Quantum computers are built for now under this principle of cryogenics or super-cooling, but progress continues in more advanced and futuristic alternatives such as systems based on electromagnetic fields and laser control that could solve the lack of components suffered by the discipline.
Also countries like USA, through companies such as IBM, Google and Microsoft, is well advanced in the development of its own quantum computers. And China, through companies like Alibaba and Baidu, it is not far behind. Russia and Europe are still in R&D plans.
What quantum software is there today?
At the commercial level, the "Quantum Dev Kit" (Quantum Development Kit) from Microsoft, which is proprietary and closed software. Which can also be accessed through your Microsoft Quantum Network, which is nothing more than a network formed by a coalition of MS partners to achieve knowledge sharing and collaboration with the greatest innovators in quantum computing.
Other quantum software from private companies, but released as Free Software, is QUISKIT (Quantum Information Science Kit). QUISKIT is an Apache Licensed Free Software project created by IBM. QISKIT allows a programmatic interaction with the quantum processor and IBM simulators using Python code that interacts with the quantum system through an intermediate representation language called OPENQASM.
This quantum Free Software called QUISKIT was born in 2017, when IBM converted its project launched in 2016, called "Quantum Experience”, Through which it made a 5-qubit quantum processor available to everyone through its own cloud.
For now QUISKIT is currently composed of a:
- FIRE: A Python wrapper on the Quantum Experience HTTP API that allows you to connect and execute code OPENQASM.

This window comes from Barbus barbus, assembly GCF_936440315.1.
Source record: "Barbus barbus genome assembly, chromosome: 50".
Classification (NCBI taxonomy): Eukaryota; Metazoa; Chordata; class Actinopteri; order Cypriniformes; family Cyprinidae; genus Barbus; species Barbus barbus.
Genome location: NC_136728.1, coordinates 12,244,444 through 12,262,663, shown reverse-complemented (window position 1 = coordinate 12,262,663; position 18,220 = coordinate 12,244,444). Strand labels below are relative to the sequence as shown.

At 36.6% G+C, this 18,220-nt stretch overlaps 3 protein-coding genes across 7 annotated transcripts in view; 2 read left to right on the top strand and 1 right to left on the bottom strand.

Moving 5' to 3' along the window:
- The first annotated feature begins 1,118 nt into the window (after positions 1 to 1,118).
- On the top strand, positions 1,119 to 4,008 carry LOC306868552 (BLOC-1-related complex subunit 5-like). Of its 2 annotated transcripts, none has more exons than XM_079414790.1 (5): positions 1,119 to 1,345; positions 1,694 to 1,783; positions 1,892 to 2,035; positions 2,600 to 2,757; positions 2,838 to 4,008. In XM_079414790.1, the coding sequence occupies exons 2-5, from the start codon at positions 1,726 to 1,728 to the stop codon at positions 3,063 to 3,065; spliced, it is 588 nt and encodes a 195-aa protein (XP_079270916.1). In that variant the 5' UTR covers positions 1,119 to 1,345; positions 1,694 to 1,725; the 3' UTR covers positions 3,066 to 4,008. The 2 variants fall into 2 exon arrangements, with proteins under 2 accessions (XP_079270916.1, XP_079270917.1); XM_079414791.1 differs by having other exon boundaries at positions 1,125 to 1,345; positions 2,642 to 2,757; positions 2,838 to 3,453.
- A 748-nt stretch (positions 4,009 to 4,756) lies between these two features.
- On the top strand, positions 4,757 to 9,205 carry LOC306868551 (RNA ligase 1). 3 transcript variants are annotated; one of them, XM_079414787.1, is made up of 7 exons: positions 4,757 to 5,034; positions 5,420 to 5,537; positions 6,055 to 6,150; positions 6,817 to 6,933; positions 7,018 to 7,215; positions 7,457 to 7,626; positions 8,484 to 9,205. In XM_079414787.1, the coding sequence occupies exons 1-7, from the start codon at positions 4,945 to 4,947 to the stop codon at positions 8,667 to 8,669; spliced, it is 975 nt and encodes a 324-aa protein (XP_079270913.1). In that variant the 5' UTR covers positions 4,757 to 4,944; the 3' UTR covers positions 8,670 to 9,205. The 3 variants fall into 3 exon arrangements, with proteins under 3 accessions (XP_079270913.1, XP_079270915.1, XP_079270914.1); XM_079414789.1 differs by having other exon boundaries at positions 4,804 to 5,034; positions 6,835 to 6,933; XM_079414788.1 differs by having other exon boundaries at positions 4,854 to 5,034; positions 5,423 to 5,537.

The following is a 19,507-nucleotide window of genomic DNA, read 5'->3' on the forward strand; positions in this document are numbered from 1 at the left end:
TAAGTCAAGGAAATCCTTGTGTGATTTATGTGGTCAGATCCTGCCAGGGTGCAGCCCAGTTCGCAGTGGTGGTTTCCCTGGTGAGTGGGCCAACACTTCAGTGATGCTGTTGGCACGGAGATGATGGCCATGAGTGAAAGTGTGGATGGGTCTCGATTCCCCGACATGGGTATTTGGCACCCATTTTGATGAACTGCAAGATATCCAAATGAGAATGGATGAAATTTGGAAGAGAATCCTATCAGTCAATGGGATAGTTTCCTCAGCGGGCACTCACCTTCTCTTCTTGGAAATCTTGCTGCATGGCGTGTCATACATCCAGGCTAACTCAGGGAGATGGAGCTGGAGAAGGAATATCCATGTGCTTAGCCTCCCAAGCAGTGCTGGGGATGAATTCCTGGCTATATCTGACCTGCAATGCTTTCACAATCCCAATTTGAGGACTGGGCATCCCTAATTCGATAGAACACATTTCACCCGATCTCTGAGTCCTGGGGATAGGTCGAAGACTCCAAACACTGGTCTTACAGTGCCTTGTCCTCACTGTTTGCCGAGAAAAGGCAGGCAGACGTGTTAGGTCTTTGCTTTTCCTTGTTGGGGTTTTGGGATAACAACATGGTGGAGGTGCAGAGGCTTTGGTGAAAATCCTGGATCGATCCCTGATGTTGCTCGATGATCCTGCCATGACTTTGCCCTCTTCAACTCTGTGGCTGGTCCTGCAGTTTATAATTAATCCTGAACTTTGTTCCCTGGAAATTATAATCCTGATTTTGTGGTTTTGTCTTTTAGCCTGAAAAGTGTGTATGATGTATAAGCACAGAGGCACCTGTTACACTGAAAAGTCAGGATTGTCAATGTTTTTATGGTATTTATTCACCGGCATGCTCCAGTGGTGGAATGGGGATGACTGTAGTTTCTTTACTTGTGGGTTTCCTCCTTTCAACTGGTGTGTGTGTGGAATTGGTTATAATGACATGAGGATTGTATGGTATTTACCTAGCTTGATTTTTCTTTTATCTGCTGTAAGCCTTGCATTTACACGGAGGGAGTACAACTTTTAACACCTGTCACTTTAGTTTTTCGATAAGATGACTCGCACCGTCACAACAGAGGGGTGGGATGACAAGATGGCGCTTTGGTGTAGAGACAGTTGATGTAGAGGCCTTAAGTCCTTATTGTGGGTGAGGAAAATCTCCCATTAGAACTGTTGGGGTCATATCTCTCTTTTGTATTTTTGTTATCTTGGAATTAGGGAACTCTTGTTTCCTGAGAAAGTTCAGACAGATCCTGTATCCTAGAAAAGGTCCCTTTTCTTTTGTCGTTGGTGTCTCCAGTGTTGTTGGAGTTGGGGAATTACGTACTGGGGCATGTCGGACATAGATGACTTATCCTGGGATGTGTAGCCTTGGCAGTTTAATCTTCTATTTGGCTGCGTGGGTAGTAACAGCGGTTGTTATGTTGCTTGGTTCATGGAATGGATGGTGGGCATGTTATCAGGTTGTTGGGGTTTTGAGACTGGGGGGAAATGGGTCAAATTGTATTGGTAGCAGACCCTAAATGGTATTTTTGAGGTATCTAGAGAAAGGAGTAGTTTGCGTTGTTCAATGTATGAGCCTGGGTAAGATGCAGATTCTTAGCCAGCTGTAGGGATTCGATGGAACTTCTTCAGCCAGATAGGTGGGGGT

- SDKs: A development kit for the generation of circuits and that allows to use the QISKIT API to access the hardware of the Quantum Experience and the simulators.
- Language: A set of specifications, examples, documentation and tools for the intermediate representation of OPENQASM.
There are probably many more less known, but currently QUISKIT sets the standard at the quantum Free Software level. And that it has a API in Python it will allow programmers around the world, especially those in the field of Free Software, to start experimenting and working with the quantum processor available in their cloud.
Quantum computing today is an excellent research and development (R&D) opportunity both for people (mathematicians, physicists, computer scientists and experts) as well as for public and private organizations, in the area of computer science. Although it is currently in its infancy, this new branch of knowledge and technology will see its potential unfold in the years to come. although to get to see it on our desktop computers will take many more years after its commercial development.
But surely in the area of Quantum Software Development both private and free will surely advance much faster, and surely Free Software will take advantage in this new area.